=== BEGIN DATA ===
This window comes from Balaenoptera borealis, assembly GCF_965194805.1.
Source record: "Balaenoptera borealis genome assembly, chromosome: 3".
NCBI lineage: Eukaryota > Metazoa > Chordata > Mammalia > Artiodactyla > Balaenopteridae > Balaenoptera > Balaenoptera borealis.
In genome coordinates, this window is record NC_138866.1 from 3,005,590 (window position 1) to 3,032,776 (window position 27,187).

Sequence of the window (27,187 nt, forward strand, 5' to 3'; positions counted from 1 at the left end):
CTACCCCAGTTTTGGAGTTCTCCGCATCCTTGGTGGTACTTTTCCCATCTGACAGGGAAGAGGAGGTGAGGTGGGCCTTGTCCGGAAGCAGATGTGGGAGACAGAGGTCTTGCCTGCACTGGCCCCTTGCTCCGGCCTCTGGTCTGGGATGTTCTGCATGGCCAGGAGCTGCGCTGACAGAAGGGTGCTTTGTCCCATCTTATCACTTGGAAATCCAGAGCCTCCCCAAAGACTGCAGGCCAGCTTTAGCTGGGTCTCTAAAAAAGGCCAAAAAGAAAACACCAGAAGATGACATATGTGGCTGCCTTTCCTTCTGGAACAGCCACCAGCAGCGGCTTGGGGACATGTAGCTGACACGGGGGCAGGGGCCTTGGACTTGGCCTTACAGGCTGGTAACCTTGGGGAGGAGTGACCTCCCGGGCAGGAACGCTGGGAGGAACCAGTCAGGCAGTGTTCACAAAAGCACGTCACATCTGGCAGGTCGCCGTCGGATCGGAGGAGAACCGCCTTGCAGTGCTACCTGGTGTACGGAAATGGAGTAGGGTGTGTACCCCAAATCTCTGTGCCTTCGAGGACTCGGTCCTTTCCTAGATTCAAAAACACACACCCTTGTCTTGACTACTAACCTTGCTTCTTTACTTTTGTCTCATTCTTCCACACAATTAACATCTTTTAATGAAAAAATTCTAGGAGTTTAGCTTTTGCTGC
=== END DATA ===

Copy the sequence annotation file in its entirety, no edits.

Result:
This window comes from Balaenoptera borealis, assembly GCF_965194805.1.
Source record: "Balaenoptera borealis genome assembly, chromosome: 3".
NCBI lineage: Eukaryota > Metazoa > Chordata > Mammalia > Artiodactyla > Balaenopteridae > Balaenoptera > Balaenoptera borealis.
In genome coordinates, this window is record NC_138866.1 from 3,005,590 (window position 1) to 3,032,776 (window position 27,187).

Sequence of the window (27,187 nt, forward strand, 5' to 3'; positions counted from 1 at the left end):
CTACCCCAGTTTTGGAGTTCTCCGCATCCTTGGTGGTACTTTTCCCATCTGACAGGGAAGAGGAGGTGAGGTGGGCCTTGTCCGGAAGCAGATGTGGGAGACAGAGGTCTTGCCTGCACTGGCCCCTTGCTCCGGCCTCTGGTCTGGGATGTTCTGCATGGCCAGGAGCTGCGCTGACAGAAGGGTGCTTTGTCCCATCTTATCACTTGGAAATCCAGAGCCTCCCCAAAGACTGCAGGCCAGCTTTAGCTGGGTCTCTAAAAAAGGCCAAAAAGAAAACACCAGAAGATGACATATGTGGCTGCCTTTCCTTCTGGAACAGCCACCAGCAGCGGCTTGGGGACATGTAGCTGACACGGGGGCAGGGGCCTTGGACTTGGCCTTACAGGCTGGTAACCTTGGGGAGGAGTGACCTCCCGGGCAGGAACGCTGGGAGGAACCAGTCAGGCAGTGTTCACAAAAGCACGTCACATCTGGCAGGTCGCCGTCGGATCGGAGGAGAACCGCCTTGCAGTGCTACCTGGTGTACGGAAATGGAGTAGGGTGTGTACCCCAAATCTCTGTGCCTTCGAGGACTCGGTCCTTTCCTAGATTCAAAAACACACACCCTTGTCTTGACTACTAACCTTGCTTCTTTACTTTTGTCTCATTCTTCCACACAATTAACATCTTTTAATGAAAAAATTCTAGGAGTTTAGCTTTTGCTGC